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Nolatet: Dogs

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Nolatet’s moniker implies their central location in the Big Easy. While that isn’t unusual, the distinction comes from members who span four generations (the oldest a septuagenarian), all bringing different facets of music to the fold. Drummer Johnny Vidacovich and bassist James Singleton have played together so long, and with legends like Professor Longhair, they’ve become known as the best rhythm section in New Orleans. Pianist Brian Haas leads the adventurous Jacob Fred Jazz Odyssey, though they technically began two states away in Oklahoma. He and vibraphonist/percussionist Mike Dillon joined forces in the Dead Kenny Gs, while Dillon has also played in Garage A Trois. Together the group incorporates everything from second-line beats to flights of freedom in a brief (30-minute) set of originals.

The opening bars of “Bongo Joe” quickly reveal why Vidacovich and Singleton have earned such reverence. A crisp slapped bass and a beat straight out of a Mardi Gras parade give way to a piano line of Monk-like simplicity and verve. Behind it, Dillon colors the music further with an array of percussion, including the tabla. A similar spirit shows up in “Mellon Ball,” where Haas splays his fingers in angular dissonance across the keys, following a spirited vibes solo. The lack of a definite leader means that everyone’s personality comes across in the music. But some of the compositions could use a little more nuance or direction. Sometimes Nolatet seems content to toy with stop-start dynamics when deeper writing could have inspired them further. Or they could have just stretched out a little more on these songs. Still, “Nails” is built largely on a brief descending piano sketch, and it allows them to devolve into a strong blast of free jazz, complete with a distorted upright bassline.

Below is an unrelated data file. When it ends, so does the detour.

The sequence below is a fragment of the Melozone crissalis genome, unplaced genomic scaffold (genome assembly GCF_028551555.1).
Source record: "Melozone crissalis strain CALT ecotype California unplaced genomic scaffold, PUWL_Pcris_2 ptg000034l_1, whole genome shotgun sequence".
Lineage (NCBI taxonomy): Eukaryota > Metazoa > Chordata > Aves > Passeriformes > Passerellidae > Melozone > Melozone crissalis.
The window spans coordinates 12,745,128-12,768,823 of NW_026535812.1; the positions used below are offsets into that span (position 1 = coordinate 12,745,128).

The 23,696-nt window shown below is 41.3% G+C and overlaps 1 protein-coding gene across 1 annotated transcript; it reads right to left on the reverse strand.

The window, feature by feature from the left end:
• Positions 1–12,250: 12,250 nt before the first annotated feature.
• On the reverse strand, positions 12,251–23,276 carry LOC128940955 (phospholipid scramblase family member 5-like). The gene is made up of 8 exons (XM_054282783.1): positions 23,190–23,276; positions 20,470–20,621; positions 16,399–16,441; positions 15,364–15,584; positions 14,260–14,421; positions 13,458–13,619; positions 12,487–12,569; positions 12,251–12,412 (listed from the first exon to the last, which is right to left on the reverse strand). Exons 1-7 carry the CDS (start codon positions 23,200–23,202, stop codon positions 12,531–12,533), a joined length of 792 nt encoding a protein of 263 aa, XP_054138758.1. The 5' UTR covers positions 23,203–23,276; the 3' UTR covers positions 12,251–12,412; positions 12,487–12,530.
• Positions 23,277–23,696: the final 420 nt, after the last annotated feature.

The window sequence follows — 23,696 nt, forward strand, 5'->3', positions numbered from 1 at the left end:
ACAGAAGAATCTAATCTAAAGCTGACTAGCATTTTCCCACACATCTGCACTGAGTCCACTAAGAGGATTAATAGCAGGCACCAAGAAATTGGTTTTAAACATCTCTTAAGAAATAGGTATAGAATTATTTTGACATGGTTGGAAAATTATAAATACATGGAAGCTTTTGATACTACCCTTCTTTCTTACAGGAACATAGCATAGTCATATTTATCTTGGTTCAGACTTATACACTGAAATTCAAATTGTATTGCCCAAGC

If Dillon’s array of vibes, woodblocks and tablas sounds eccentric enough in Nolatet, he ventures even further on Functioning Broke, his solo album. He overdubs vibes, marimba, timpani and an array of other percussives on what must be the most unique set of jazz interpretations yet: six compositions by the late indie singer-songwriter Elliott Smith, Neil Young’s “The Needle and the Damage Done,” a Martin Denny chestnut and four originals.

The material by Smith adapts very well to the setting. His songs take on a downright dreamy texture thanks to the layers of shimmering notes, which at one point sound like they’re emanating from a Leslie speaker. If Dillon didn’t bang the bars so firmly, Young’s haunting anti-drug message might also sound like a Martin Denny track. But his attack maintains the song’s urgency rather than going for irony. Of the originals, the multi-sectioned “Bachelor Pad” is the wildest, proving that it’s possible to create exotica for modern times. The most refreshing aspect of Functioning Broke is the way that Dillon constructs dynamic songs, instead of simply adding layers of percussion on top of riffs.

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Originally Published